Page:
The genre uses nature, landscapes, and traveling, as part of the music vocabulary to understand the love themes in its song lyrics. It is said in traditional folklore storytelling that certain nature spots have a story to tell, and will affect people who go there; Like how it happens when one passes the mysterious Medicine Wheel in Wyoming. This and other tales are inspiration for the music genre. Nordic Americana came to see its light in a studio in Berlin, after I traveled through the US on a road trip.
I took the Amtrak train from New York to Arizona, then drove from Flagstaff, AZ, up through Utah, The Canyons, to Seattle, then back through Idao, Wyoming, South Dakota, and the Badlands, then back NYC. I think I saw half of America in just five weeks. It changed my whole perspective on the American people, and city life with its conceptualized culture, to nature and how it contains the concept of living life with nature as the culture with its imagery and poetry.
German producer, Brio Taliaferro, who would help me put my album together, said “Nordic Americana is something we created in the studio. I thought the term sounded cooler than ‘Scandinavian Americana’. The term Nordic is used quite a lot for Scandinavian music. There is a genre called Nordic Folk. Mixing unrelated styles is the coolest thing since the invention of music. Without this, we wouldn’t have half the styles around today, not even rock and roll,” he said. (Brio Taliaferro is known for his work with Sugarebabes, “Easy,” James Blunt, and the Moby remix, Dico a.o.) “So when we recorded the Dry Wood EP, I thought we needed a description for this new style,” Brio said.
Nordic Americana is based more on the lyrics, than dancing. The storytelling is essential, however I adapted the concept of bringing spontaneous dance into my performances.
Americana, as defined by the Americana Music Association (AMA), is “contemporary music that incorporates elements of various mostly acoustic American roots music styles, including country, roots rock, folk, gospel and bluegrass, resulting in a distinctive roots-oriented sound that lives in a world apart from the pure forms of the genres upon which it may draw. While acoustic instruments are often present and vital, Americana also often uses a full electric band.”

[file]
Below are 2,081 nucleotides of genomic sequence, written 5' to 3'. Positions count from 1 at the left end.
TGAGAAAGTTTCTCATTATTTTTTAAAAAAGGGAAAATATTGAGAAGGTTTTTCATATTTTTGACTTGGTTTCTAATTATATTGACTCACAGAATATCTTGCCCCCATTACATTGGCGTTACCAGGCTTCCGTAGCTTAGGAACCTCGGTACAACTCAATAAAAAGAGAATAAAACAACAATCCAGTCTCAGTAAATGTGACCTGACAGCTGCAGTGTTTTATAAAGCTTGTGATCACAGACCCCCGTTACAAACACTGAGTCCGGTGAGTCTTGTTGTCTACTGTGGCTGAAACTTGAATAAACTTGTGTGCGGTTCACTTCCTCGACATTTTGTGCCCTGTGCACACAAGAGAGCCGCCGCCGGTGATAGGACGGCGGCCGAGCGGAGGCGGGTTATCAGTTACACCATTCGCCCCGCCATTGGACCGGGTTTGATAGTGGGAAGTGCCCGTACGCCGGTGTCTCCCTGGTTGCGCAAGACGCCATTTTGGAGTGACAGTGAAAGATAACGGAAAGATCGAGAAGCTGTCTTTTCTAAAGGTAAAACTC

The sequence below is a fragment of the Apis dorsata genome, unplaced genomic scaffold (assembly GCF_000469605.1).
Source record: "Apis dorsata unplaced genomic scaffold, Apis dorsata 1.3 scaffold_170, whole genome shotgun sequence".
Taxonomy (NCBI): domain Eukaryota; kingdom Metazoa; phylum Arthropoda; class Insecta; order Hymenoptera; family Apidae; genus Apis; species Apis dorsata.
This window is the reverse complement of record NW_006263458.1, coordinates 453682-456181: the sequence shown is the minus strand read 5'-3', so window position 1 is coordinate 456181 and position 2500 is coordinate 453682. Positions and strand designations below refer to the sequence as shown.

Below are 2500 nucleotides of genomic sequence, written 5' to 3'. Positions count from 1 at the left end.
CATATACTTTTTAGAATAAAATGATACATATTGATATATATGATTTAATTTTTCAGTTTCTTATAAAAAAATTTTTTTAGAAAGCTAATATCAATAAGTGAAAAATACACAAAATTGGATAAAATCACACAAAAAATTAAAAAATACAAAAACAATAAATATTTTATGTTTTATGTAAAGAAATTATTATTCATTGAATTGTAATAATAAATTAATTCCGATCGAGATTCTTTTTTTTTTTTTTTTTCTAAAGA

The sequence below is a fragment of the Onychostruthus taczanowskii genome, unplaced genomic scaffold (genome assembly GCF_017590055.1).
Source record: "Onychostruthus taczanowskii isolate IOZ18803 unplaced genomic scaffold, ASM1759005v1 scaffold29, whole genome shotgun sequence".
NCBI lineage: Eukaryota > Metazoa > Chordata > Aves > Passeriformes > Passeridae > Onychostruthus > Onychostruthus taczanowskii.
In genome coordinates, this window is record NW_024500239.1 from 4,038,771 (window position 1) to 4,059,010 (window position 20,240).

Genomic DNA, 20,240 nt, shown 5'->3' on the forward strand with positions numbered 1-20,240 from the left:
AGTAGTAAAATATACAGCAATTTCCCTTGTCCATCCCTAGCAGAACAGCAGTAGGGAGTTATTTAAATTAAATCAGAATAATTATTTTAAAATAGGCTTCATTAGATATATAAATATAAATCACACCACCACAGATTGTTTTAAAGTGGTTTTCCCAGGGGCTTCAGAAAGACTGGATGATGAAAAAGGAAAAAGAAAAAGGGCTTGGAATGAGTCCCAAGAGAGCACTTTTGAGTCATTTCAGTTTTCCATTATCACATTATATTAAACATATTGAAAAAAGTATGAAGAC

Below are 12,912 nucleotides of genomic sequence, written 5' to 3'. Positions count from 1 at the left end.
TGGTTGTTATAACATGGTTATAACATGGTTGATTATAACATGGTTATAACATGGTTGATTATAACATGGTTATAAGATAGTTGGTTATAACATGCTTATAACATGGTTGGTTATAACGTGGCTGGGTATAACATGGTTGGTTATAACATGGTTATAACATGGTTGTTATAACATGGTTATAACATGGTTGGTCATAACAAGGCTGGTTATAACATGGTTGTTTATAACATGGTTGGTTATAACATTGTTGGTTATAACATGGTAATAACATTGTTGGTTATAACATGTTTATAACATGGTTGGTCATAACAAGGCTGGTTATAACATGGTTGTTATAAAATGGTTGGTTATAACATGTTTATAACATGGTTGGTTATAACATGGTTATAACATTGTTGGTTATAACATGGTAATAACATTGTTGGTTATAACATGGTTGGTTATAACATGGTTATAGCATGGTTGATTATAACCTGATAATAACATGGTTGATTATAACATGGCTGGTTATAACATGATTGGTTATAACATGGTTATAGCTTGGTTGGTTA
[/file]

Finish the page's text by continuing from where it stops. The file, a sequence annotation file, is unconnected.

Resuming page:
Old traditional Folk music often is based on oral singing with no notes or sheet music, and only acoustic instruments. It is the same tradition for Nordic Americana. It is based on the spontaneous aesthetic interpretation of music. Growing up with the concept of a tradition in Denmark with community songs called, Højskolesange and Psalms, my mother would hear Joan Baez along with British ballads. Our young girl ears would tune in to the melodically sung verses and go along on the journey with her.
The intonation in English is softer than the Danish pronunciation, where hard consonants dominate the music tapestry. Danish songs also often seem to be less painful emotionally. Thoughts are not so painfully and deeply expressed, but rather have a more poetic nerve than does the mellow British or bluesy American genre.
Traditionally, Americana music is normally deeply rooted in the American soulful history, from slaves in the cotton fields singing about a hard life, and later those bluesy tones ended up in a New York jazz club in Harlem. The impressions from a city life is combined with the longing for nature as the medicine for true happiness, revelations and realization as ones true purpose, based on a purified soul. Danish songs have traditionally been more rooted in a societal, we-go-together, concept.
Where roots and blues music in Americana has expressed the deepest pain and culture for the individual under various hard conditions for a long time; as an example, only since the 1970s, has the Danish society developed the idea of the Feminist movement, whereby female Danish singers were popularized as singer-songwriters. Trille was one the of the first to sing sad political themes that could remind one of the Americana style. She sang of the painful sadness of a single mother, factory worker living a miserable life, poor alcoholic, on a hamster wheel.
The Danish songwriters didn’t become political and emotional until the 1980s. In the new millennium though, Danish trad-folk (traditional folk) is having a revival. Danish songwriters and orchestras have begun to re-explore the Nordic Folk genre: the old folk tradition. Folk bands play at events where people still dance to their folk songs. Old folk songs have been reinvented. Not so many align with the English language, but now its coming back with many singing in Dutch. By once again mixing new ideas with old styles, we have coined a new flavor with my music we lovingly call Nordic Americana.
By Mette Kirkegaard
Listen to Mette’s interview on the Americana Music Profiles podcast!